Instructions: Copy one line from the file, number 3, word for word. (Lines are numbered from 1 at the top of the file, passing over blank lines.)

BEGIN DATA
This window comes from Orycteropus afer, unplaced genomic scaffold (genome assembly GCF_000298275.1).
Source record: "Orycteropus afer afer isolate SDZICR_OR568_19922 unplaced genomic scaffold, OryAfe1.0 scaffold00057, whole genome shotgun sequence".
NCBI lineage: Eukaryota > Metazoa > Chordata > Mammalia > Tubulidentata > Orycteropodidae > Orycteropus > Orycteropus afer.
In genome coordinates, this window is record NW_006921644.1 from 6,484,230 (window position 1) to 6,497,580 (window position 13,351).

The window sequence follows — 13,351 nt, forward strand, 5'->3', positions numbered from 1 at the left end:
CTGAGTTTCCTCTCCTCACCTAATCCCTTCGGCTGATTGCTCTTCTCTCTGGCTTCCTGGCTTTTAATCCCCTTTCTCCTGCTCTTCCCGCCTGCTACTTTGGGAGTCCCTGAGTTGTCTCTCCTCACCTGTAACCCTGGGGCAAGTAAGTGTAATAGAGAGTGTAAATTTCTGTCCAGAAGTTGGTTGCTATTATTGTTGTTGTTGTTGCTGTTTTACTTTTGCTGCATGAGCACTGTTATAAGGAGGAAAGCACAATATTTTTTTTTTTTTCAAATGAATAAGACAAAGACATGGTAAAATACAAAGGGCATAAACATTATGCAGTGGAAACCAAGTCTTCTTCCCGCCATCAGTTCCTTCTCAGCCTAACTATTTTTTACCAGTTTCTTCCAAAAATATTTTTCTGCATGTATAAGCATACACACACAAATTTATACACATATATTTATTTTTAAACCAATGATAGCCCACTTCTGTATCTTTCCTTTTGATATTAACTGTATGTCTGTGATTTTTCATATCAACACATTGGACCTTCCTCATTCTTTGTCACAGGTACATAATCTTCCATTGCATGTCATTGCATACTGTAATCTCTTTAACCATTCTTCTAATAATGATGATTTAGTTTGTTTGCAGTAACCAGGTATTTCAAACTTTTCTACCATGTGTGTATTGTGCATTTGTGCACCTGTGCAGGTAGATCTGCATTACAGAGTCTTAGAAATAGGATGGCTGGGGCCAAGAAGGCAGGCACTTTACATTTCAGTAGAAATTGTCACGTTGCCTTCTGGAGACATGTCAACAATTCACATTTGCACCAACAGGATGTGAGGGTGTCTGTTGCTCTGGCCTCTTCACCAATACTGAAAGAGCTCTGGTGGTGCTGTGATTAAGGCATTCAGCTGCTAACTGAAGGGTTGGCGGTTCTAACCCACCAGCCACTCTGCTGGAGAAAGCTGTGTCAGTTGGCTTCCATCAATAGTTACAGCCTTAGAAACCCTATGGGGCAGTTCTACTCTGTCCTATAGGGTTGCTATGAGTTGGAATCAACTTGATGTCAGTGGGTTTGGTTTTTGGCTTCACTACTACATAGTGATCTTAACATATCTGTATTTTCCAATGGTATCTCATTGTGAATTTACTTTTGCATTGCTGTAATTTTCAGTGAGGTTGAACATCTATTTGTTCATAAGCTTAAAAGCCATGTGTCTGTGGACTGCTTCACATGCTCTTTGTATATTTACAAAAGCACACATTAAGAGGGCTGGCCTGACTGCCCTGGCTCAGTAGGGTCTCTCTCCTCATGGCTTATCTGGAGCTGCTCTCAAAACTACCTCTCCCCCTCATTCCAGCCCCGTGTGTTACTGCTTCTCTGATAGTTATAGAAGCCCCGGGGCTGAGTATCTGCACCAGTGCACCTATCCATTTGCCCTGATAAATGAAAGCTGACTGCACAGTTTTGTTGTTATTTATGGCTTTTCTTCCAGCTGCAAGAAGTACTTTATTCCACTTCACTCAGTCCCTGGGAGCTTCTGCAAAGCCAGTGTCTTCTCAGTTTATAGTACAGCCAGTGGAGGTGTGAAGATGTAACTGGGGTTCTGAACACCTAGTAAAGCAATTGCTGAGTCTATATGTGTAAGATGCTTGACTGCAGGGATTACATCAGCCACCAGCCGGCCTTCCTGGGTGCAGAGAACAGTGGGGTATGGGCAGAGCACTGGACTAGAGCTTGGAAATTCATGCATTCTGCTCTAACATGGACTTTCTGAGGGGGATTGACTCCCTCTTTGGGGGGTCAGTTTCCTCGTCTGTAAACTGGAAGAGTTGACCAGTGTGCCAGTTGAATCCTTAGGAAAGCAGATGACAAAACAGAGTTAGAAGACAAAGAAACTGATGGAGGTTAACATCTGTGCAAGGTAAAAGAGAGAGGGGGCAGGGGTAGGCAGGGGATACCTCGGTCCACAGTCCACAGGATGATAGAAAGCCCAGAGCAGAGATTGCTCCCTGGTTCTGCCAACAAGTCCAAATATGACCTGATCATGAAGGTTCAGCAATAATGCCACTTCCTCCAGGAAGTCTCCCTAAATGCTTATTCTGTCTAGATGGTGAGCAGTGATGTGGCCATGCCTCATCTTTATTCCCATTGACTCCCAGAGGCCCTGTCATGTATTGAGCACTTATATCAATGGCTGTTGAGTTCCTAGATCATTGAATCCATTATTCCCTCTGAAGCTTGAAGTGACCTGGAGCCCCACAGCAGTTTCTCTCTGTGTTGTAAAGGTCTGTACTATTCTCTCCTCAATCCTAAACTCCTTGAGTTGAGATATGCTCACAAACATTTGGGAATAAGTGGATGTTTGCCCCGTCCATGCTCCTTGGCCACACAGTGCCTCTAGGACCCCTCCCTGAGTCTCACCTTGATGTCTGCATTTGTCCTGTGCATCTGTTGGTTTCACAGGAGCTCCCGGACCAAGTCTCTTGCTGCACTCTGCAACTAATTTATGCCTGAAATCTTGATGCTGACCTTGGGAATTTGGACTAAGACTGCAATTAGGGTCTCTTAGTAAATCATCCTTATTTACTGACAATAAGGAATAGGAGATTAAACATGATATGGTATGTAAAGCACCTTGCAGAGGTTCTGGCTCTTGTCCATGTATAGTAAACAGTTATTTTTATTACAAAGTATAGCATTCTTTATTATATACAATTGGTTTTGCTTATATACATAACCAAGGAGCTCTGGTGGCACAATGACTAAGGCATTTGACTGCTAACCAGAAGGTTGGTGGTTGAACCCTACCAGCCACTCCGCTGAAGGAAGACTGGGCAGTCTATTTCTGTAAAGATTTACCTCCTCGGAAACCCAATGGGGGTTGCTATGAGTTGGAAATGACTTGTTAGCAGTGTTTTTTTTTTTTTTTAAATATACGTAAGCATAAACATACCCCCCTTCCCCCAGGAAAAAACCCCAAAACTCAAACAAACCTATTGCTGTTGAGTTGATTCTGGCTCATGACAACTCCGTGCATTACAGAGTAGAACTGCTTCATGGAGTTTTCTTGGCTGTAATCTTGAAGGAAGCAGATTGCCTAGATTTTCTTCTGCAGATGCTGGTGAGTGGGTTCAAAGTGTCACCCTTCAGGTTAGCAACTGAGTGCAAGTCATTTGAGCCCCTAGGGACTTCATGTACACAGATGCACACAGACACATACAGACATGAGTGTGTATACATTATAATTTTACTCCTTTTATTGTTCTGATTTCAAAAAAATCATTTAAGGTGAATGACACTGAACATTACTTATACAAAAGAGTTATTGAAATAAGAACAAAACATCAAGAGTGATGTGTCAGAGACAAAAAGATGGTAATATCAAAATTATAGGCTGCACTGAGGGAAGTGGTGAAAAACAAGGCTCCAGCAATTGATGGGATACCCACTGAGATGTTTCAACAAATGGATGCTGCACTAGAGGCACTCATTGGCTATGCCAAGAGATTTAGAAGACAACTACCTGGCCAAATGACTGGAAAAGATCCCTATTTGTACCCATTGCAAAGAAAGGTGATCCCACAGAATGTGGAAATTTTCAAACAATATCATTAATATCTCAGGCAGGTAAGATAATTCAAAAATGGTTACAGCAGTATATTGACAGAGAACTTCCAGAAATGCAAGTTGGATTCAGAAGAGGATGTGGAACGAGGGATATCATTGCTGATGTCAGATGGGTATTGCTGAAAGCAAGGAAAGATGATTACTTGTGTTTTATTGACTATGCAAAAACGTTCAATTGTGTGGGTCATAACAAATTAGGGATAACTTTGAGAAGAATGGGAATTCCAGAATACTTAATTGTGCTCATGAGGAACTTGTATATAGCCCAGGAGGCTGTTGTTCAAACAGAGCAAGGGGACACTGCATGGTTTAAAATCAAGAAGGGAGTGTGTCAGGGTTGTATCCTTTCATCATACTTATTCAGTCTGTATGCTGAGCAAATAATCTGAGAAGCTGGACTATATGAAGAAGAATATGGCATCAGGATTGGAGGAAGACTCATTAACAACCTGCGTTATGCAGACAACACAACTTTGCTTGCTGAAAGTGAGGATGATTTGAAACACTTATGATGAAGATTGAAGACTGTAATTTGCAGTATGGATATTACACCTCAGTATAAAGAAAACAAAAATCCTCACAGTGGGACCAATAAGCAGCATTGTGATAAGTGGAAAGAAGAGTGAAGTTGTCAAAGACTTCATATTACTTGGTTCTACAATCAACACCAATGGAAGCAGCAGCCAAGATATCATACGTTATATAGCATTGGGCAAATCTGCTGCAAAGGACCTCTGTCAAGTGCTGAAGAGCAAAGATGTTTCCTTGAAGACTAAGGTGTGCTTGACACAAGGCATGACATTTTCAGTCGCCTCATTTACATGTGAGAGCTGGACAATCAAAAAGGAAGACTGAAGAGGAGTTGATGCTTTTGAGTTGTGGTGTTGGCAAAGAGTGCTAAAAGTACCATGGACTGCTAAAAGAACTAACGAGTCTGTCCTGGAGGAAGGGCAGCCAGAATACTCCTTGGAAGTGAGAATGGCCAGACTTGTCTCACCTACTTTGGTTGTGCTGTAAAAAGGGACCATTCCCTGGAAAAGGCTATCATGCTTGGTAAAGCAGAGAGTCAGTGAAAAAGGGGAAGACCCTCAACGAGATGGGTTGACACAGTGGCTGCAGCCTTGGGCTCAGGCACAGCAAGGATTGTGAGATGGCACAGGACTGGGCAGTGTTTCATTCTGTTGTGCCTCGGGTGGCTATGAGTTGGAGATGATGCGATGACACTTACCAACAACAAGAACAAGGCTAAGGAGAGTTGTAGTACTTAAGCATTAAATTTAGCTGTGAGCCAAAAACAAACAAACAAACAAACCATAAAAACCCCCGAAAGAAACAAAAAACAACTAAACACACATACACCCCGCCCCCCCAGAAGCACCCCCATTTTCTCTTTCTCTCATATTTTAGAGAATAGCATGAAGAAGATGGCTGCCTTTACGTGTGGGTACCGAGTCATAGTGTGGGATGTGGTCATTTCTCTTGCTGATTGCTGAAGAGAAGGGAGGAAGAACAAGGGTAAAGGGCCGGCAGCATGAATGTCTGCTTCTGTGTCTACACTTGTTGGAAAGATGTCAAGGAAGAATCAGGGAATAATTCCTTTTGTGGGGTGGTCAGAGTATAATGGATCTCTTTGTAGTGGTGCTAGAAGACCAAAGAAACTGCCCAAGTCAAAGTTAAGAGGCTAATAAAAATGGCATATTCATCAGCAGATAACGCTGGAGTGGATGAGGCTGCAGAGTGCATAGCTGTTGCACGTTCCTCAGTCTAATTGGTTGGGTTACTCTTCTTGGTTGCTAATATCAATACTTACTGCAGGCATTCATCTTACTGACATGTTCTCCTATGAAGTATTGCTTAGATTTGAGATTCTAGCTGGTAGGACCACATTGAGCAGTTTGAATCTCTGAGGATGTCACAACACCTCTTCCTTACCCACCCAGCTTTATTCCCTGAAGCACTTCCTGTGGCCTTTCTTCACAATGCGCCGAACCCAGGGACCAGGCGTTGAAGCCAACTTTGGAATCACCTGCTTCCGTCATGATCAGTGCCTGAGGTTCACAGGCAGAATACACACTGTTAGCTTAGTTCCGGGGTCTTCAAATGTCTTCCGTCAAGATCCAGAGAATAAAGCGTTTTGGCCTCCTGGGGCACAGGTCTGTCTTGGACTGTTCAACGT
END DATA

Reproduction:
NCBI lineage: Eukaryota > Metazoa > Chordata > Mammalia > Tubulidentata > Orycteropodidae > Orycteropus > Orycteropus afer.